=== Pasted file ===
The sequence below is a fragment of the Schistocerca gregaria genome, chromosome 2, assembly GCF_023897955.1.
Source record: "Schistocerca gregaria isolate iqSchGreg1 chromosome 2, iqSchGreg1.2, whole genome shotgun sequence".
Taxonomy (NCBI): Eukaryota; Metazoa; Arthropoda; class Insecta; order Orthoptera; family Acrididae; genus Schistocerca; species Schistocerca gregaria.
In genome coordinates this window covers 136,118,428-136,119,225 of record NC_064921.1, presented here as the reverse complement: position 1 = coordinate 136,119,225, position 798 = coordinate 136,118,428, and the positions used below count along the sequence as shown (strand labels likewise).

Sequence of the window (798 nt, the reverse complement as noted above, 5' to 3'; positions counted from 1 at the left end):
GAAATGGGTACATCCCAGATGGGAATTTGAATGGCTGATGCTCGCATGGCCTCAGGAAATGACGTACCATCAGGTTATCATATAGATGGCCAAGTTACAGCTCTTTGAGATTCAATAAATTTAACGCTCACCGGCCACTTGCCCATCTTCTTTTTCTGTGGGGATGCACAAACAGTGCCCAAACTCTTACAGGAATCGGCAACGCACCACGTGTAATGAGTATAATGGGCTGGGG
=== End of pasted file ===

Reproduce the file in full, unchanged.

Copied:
The sequence below is a fragment of the Schistocerca gregaria genome, chromosome 2, assembly GCF_023897955.1.
Source record: "Schistocerca gregaria isolate iqSchGreg1 chromosome 2, iqSchGreg1.2, whole genome shotgun sequence".
Taxonomy (NCBI): Eukaryota; Metazoa; Arthropoda; class Insecta; order Orthoptera; family Acrididae; genus Schistocerca; species Schistocerca gregaria.
In genome coordinates this window covers 136,118,428-136,119,225 of record NC_064921.1, presented here as the reverse complement: position 1 = coordinate 136,119,225, position 798 = coordinate 136,118,428, and the positions used below count along the sequence as shown (strand labels likewise).

Sequence of the window (798 nt, the reverse complement as noted above, 5' to 3'; positions counted from 1 at the left end):
GAAATGGGTACATCCCAGATGGGAATTTGAATGGCTGATGCTCGCATGGCCTCAGGAAATGACGTACCATCAGGTTATCATATAGATGGCCAAGTTACAGCTCTTTGAGATTCAATAAATTTAACGCTCACCGGCCACTTGCCCATCTTCTTTTTCTGTGGGGATGCACAAACAGTGCCCAAACTCTTACAGGAATCGGCAACGCACCACGTGTAATGAGTATAATGGGCTGGGG